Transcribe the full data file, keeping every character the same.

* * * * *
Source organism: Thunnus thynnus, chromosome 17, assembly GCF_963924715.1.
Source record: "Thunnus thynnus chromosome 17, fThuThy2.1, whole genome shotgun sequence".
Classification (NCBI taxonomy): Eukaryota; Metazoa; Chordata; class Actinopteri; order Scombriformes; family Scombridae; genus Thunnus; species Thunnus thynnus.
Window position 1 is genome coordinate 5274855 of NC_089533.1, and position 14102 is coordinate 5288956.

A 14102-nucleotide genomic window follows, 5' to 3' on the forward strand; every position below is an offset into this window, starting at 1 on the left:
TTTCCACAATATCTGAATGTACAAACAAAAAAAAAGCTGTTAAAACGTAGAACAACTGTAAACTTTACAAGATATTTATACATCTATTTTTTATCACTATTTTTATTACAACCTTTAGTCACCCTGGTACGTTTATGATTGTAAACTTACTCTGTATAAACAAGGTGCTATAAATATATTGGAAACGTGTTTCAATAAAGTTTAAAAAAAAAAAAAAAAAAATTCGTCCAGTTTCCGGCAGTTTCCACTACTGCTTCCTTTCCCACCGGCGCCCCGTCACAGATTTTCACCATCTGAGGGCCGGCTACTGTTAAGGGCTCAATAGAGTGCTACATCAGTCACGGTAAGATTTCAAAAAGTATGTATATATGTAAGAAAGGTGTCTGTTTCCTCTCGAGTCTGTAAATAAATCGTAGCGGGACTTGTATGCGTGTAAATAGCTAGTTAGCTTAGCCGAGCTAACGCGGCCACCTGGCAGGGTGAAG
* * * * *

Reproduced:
Source organism: Thunnus thynnus, chromosome 17, assembly GCF_963924715.1.
Source record: "Thunnus thynnus chromosome 17, fThuThy2.1, whole genome shotgun sequence".
Classification (NCBI taxonomy): Eukaryota; Metazoa; Chordata; class Actinopteri; order Scombriformes; family Scombridae; genus Thunnus; species Thunnus thynnus.
Window position 1 is genome coordinate 5274855 of NC_089533.1, and position 14102 is coordinate 5288956.

A 14102-nucleotide genomic window follows, 5' to 3' on the forward strand; every position below is an offset into this window, starting at 1 on the left:
TTTCCACAATATCTGAATGTACAAACAAAAAAAAAGCTGTTAAAACGTAGAACAACTGTAAACTTTACAAGATATTTATACATCTATTTTTTATCACTATTTTTATTACAACCTTTAGTCACCCTGGTACGTTTATGATTGTAAACTTACTCTGTATAAACAAGGTGCTATAAATATATTGGAAACGTGTTTCAATAAAGTTTAAAAAAAAAAAAAAAAAAATTCGTCCAGTTTCCGGCAGTTTCCACTACTGCTTCCTTTCCCACCGGCGCCCCGTCACAGATTTTCACCATCTGAGGGCCGGCTACTGTTAAGGGCTCAATAGAGTGCTACATCAGTCACGGTAAGATTTCAAAAAGTATGTATATATGTAAGAAAGGTGTCTGTTTCCTCTCGAGTCTGTAAATAAATCGTAGCGGGACTTGTATGCGTGTAAATAGCTAGTTAGCTTAGCCGAGCTAACGCGGCCACCTGGCAGGGTGAAG